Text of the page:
and it's too bad for a relatively smart guy (with lots of "fancy book learnin'"), to have done so poorly for so long.

Thru my own analysis, and with help from the posters here, I learned a KEY lesson to personal finances:

MUTUAL FUNDS ARE FOR SUCKERS :mad:

The only people that make any money from them? the people that sell them for a living.

In the last few months, I've gone from negative returns, to a good/solid/conservative return from selling off the majority of my mutual funds, and moving to ETFs, REITs, and some blue chips. I still have *some* $ in mutual funds (for now...it's the stuff that's SOOO under water it didn't make sense to sell. I'm watching them carefully).
 

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Some naive investors still follow their financial services salesperson's advice and invest in managed mutual funds with their inherent high fees.

However, over time, they will learn just like many of the rest of us had to.

Oftentimes, we grow too soon olde and too late schmart!!:(
 

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Its difficult for people who have a hard time understanding investing etc, to see that "financial advisors", are indeed just salespeople.

I was amazed at how many of these "advisors", I have talked to over the years didnt really have a clue about the capital markets and were just pushing products that made them the most money with little regard to how those products might affect their clients futures!!

Many times these "advisors" didnt even understand the products they were pushing, which was evident to me after a few questions.
Of course they knew what their commissions and management fees would be easily enough.

Remember....it's YOUR money...you worked to earn it and save it.
Put a little effort in investing it, and protecting it and making it grow.
NOBODY cares more about your money that you.

Read a few financial books, like the "Little Book Of " series...that are very easy to read. "The investment Zoo", is another good book.

Also just read " How a Second Grader Beats WAll Street"......
it is exellent, easy and fun to read, very informative ( esp for a beginner), and even tells you exactly what to buy to put together a good portfolio.

Anybody, even without too much knowledge, can invest in a few broad ETF's and do better for themselves, by saving all the hidden fees buried in financial products like mutual funds.

However there MUST be a basic understanding of investing and asset allocation first, and many people's eyes gloss over when you try and explain some of these things to them. I.ve seen this myself personally.

Thats why the "financial services" industry in Canada will live on.

Anthony
 

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From an article in today's Toronto Star: "I don't buy mutual funds, period. I'm not willing to give up 2.5 per cent of my returns, compounded over 20 years, to mutual fund companies. In the long-term, the difference between an index fund and a mutual fund is, in fact, the MER. Bottom line? The mutual fund managers you're paying for are not even meeting the index. So, why pay them?"
 

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So I'm new and learning about stocks and assembling portfolios. I was wondering how some of you guys put your portfolio together. I understand that you got to check out the financial statements of companies etc. but I mean like do you guys actually calculate all of the covariances and try to assemble a portfolio that way?

I'm reading about this stuff but having a bit of trouble.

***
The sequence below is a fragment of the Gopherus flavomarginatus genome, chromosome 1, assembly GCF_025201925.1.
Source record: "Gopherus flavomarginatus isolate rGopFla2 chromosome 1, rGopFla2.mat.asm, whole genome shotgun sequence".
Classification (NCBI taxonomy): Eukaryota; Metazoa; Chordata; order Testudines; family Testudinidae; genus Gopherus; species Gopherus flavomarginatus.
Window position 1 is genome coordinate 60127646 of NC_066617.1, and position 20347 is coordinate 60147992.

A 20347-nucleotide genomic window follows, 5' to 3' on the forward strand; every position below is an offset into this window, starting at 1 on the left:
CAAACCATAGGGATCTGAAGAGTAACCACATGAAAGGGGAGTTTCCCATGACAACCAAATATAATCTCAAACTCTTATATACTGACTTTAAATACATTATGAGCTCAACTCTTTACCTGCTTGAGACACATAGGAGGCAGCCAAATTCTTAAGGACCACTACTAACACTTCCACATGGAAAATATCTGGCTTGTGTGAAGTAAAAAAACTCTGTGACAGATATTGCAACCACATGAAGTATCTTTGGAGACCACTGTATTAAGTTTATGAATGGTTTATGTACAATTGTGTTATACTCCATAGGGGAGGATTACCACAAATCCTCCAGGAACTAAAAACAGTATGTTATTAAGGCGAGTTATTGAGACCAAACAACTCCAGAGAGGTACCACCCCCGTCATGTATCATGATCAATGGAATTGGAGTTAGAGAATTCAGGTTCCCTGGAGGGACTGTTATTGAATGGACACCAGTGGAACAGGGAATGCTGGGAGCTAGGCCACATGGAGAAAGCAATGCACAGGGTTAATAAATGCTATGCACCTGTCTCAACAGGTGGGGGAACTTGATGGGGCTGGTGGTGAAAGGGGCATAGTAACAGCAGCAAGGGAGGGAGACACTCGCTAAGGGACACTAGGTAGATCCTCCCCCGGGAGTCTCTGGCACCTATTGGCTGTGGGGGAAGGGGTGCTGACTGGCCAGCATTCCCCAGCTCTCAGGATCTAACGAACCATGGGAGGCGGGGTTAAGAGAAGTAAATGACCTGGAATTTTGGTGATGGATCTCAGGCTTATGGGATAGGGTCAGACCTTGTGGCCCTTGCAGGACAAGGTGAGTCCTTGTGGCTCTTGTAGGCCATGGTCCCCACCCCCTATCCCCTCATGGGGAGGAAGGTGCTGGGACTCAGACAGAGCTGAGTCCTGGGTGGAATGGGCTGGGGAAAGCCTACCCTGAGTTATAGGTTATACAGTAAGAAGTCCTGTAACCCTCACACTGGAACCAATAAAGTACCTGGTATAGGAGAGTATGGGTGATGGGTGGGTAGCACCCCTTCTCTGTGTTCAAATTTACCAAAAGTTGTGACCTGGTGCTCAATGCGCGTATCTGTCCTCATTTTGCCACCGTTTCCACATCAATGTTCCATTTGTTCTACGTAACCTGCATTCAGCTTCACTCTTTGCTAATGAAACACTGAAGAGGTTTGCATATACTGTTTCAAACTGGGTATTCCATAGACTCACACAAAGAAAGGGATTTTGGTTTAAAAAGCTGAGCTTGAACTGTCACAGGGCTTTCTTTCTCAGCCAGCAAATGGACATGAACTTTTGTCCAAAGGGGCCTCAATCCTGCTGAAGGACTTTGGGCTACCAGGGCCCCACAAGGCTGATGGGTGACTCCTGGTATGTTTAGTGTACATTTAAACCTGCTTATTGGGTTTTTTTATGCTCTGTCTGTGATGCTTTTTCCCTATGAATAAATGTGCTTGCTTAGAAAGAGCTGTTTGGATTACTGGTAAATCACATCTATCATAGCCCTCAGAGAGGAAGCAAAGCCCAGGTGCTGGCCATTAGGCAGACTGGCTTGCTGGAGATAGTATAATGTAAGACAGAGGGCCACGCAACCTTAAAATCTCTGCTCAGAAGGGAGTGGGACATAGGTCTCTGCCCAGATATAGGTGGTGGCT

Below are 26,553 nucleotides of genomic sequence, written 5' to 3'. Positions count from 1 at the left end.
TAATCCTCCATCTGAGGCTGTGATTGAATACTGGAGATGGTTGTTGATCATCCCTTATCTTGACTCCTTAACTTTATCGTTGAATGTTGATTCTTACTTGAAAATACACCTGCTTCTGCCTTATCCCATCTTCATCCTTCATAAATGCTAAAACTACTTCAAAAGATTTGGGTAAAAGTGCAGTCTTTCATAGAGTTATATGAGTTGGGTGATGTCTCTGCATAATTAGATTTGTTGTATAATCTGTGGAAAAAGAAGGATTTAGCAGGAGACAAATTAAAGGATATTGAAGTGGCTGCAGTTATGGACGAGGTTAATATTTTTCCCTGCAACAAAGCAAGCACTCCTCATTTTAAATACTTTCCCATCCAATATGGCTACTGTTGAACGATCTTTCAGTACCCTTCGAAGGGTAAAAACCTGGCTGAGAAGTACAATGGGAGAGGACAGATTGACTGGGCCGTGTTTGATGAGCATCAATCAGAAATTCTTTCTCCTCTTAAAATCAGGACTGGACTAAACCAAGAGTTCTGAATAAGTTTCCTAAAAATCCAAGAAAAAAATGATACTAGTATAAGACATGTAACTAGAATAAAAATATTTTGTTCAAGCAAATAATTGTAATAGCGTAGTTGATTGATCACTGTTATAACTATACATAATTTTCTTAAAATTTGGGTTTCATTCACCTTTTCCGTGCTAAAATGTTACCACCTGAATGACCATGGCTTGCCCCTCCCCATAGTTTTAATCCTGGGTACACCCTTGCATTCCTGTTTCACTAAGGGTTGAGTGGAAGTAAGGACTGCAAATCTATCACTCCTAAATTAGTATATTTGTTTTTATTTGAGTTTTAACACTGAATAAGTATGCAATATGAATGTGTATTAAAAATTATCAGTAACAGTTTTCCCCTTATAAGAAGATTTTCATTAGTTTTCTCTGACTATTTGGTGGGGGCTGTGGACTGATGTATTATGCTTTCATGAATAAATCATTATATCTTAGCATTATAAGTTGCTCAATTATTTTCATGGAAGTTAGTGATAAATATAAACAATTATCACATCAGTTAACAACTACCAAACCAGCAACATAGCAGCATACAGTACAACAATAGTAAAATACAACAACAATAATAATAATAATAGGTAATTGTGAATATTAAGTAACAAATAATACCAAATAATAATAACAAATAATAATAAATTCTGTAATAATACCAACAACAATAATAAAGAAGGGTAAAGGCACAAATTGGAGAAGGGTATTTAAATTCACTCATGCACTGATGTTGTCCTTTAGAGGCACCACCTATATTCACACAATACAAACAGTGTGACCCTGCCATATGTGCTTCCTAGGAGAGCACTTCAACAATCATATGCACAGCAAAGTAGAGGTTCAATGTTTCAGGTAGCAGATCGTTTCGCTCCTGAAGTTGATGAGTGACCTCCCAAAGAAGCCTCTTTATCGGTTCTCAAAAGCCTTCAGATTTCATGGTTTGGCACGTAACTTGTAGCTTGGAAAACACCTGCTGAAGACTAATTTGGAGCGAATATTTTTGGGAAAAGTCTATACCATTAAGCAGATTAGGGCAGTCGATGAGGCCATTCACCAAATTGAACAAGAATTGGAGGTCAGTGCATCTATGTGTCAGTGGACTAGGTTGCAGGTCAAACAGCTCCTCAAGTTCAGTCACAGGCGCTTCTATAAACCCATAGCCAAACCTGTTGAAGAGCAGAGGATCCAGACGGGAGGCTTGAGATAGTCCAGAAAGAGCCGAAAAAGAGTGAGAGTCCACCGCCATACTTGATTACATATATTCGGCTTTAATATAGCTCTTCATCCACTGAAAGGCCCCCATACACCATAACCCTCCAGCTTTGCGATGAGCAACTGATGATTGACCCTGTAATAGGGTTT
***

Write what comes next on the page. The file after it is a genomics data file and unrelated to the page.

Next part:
Like I know what portion of my funds I would like to put in different sectors, countries, stocks, etc.
If you are unsure about how to do this then DONT DO IT. if you want to be in stock market, simply buy the index ETF (XIU) and enjoy the country's GDP and more (theoratically). if anyone thinks they can do better than the index then you wont see them on these boards. There will be a lineup of people offering their money to him/her.

Cheers
 

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Sometimes, you can actually beat the indexes over the long term by selecting and trading individual stocks.

It's called blind luck!!

Sometimes, but none too often, you can also win a lottery through the same blind luck.

Rational reasoning would tell you to just invest in the indexes and be done with it. When all is said and done, it is your chosen asset allocation rather than the selected investments that will most determine your long term investment success.

However, that won't stop many investors from spending countless hours on research and due diligence and timing their purchases and sales trying to beat the indexes.

Their time would be better spent watching cartoons!!

Buy and hold broad-based ETF's using model portfolios found at www.canadiancouchpotato.com

And prosper!!!
 

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Agreed, over the long term a good ETF mix may be hard to beat.

The clear message is that the fees you save are basically why ETF's beat mutual funds. and there is NO reason why any investor shouldbuy mutual funds, except to allow your "financial advisor", ( and I use the term loosely), to buy a new BMW every 2 years.

I own several ETF's , but as a dividend investor, The ETF's I would buy must pay good dividends too.

I also like to pick solid blue chip stocks in non-clyclical industries that meet my criteria for high yield, low payout , low debt, reasonable div growth, and good ROE.

I pay a small commission once, do not pay any fees thereafter, and basically hold them for the long term....hopefully forever.

Sometimes I do wonder if I shouldn't just buy Berkshire Hathaway, close my eyes, and let Warren Buffet invest my money for me.
BRK does not pay a dividend , unfortunately, but almost every one of their holdings do pay a dividend, so if Buffet invests those divs wisely for you,you end up with a bigger capital gain, at the end,,,which would be much much better tax wise too.

I did read where Buffet's personal stock holdings , outside of Berkshire, pay HIM personally something like $ 40 million dollars a year in dividends!!

He bought those many years ago...so its clear to see that Buffet is a dividend investor too!

Anthony